To save you the effort of going around Japan trying to find credit-feeders, I explain that in three years of living in this country, and playing arcade games on an almost daily basis, I've only seen people continue twice: once, these two clearly clueless non-gamers credit-feeding through most of Ghost Squad, and another time two schoolgirls playing some other light gun shooter whose name right now escapes me.

And so our little educational trip comes to an end
But of course I have yet to explain the reasoning behind the one-credit rule. After all, the fact that that is what the Japanese do is an observation, not a reason.

But try to imagine yourself in an actual arcade and you'll begin to see the reasons. In an arcade, playing games costs money. Your MAME collection at home was free and you've already written off the cost of whatever ports you own, but spending a couple of hours a day in an arcade does not come cheap (especially if you suck, which, if you are reading this because you expect some sort of a revelation from me, you most certainly do).

So you pick a new game, play a credit for ten or so minutes until you lose, and while the continue timer is counting down you consider your options. If you let it time out and start over, you will get another ten or so minutes of playtime, but if you continue you probably won't even last half as long, since the game has obviously got harder now and you obviously can't handle it.

Do you see?

And with each successive time you continue you end up getting less and less playtime, to the point where you might as well just be emptying your wallet's contents into the fucking thing.

But if you take it from the beginning enough times, the opposite starts happening -- you get increasingly more playtime out of each credit, instead of less; eventually, you get to a point where you can go on for twenty minutes or more on a single credit. Get good enough at two-three games, and suddenly spending a few of hours in an arcade ends up being relatively inexpensive.

This is how the one-credit rule began -- with kids cutting school with little money in their pockets, loving these games and wanting to spend as much time as possible with them.

Back then we had no access to freeplay modes. Back then there were no emulators with infinite credits. But though we were forced by circumstances to play these games the hard way, we soon discovered that that was the only way to play them.

We discovered that arcade games are much like sports. You start playing and the game gets harder and harder, and soon enough you hit a wall. And the whole point of it is getting strong enough to break through that wall, and reach the next wall, and become even stronger to break through that wall, etc. etc. If every time you come to a wall you take out a little folding ladder and just use that to climb over, what's the point of the exercise?

Arcade games are all about the adrenaline rush which kicks in within a couple of minutes of starting one, and doesn't let up until you are either dead or managed to beat the game.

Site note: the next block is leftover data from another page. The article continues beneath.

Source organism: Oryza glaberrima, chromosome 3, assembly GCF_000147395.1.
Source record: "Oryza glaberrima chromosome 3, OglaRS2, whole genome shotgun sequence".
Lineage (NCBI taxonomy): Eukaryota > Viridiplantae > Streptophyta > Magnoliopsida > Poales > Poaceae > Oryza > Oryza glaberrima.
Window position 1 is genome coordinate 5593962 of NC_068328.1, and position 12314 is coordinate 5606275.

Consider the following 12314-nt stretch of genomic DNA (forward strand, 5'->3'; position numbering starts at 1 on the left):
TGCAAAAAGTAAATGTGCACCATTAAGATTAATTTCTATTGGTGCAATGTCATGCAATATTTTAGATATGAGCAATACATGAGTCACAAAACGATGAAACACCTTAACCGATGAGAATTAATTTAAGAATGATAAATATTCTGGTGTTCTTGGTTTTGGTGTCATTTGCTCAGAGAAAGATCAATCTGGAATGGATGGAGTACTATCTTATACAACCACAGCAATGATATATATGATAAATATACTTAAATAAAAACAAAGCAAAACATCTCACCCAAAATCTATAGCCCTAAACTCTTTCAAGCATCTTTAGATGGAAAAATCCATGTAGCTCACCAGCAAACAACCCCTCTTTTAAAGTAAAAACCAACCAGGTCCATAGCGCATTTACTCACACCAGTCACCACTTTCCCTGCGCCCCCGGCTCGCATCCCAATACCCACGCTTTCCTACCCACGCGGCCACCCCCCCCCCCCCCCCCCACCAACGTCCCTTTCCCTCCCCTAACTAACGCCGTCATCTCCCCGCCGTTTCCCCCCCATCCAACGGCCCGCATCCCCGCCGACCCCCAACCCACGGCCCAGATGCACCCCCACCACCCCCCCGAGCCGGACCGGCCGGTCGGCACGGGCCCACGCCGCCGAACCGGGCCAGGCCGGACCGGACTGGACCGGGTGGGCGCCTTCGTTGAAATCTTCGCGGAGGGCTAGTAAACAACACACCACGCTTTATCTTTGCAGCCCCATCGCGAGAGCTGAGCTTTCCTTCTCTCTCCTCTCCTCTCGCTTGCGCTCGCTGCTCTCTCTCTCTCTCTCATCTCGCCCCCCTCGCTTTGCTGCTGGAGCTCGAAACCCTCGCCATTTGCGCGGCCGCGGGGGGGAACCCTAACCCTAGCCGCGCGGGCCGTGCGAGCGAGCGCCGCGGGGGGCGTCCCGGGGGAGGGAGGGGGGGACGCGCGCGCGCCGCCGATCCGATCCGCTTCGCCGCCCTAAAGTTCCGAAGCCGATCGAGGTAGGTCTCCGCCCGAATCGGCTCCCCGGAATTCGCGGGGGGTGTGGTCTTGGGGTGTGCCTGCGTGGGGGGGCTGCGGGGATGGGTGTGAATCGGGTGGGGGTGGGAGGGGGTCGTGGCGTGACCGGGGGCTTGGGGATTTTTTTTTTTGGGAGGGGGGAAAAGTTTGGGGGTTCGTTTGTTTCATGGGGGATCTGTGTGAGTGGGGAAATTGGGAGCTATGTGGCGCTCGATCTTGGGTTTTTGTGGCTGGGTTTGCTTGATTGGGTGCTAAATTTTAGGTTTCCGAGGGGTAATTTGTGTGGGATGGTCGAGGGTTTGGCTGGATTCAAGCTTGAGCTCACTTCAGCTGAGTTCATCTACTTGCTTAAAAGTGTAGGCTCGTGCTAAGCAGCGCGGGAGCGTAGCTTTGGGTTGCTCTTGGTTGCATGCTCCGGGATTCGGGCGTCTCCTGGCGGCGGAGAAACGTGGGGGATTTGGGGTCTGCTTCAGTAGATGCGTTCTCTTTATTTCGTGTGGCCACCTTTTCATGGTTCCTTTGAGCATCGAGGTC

It's all about finally reaching the second boss with full health and doing your best to take that sucker down, filled with expectation to see what the next stage looks like, what it sounds like, what it plays like...

And so you failed this time -- you are not good enough yet to kill the second boss -- what's the point of BUYING your way past him?

For fuck's sake dude, you won't even be able to handle the next stage anyway! What satisfaction can you possibly get by going through it while getting killed every five seconds, and bombing, bombing, bombing... ?

Don't you see that all the tension the designers have carefully worked to build into the encounter with that boss is completely ruined if you know that, even if he kills you, you'll get past him anyway? And what reason do you have to get past him like a man, if you've already seen what comes next?

Well, you might have already seen what comes next by watching some other guy play the game, but you still haven't felt what it's like to play what comes next.

And if you continue, you never will! Indeed, you never will exactly because you are used to continuing!

You will never know what it feels like to play through -- not over -- a tough challenge, and move on to an even tougher one, getting better acquainted with the controls and the system, delving into the game at a deeper level of proficiency. Doing stuff on screen that random passerbys find humanly impossible. Conquering the game. Not letting it conquer you.

This is what arcade gaming is all about.

But to be this good doesn't take ages
Really, it doesn't. Arcade games may be like sports in some ways, but we are not talking about synchronized swimming here, where athletes must be in tune with every single muscle of their body, and where they have to train since early childhood if they are to be any good. Once upon a time people like me could boast that our skill at arcade games was due to our superior reflexes, which had been honed by playing these games for decades, but these days there are enough nineteen-year-olds winning tournaments and dominating high-score boards to expose our empty posturing for what it was.

So it doesn't take years to get good at arcade games, but it still takes something. It takes a different mindset. Because as long as you approach Metal Slug the same way you approach Onimusha, you will keep sucking. Modern action games require almost no skill whatsoever (and yes, this includes DMC 3 and the 3D Ninja Gaiden and anything else you'd care to mention). They are designed to be finished within a more or less set amount of time -- sometimes it even says so on the box! The player is supposed to run through them -- not struggle against them. You spend a couple of evenings in front of your TV, you get to the end, and that's it.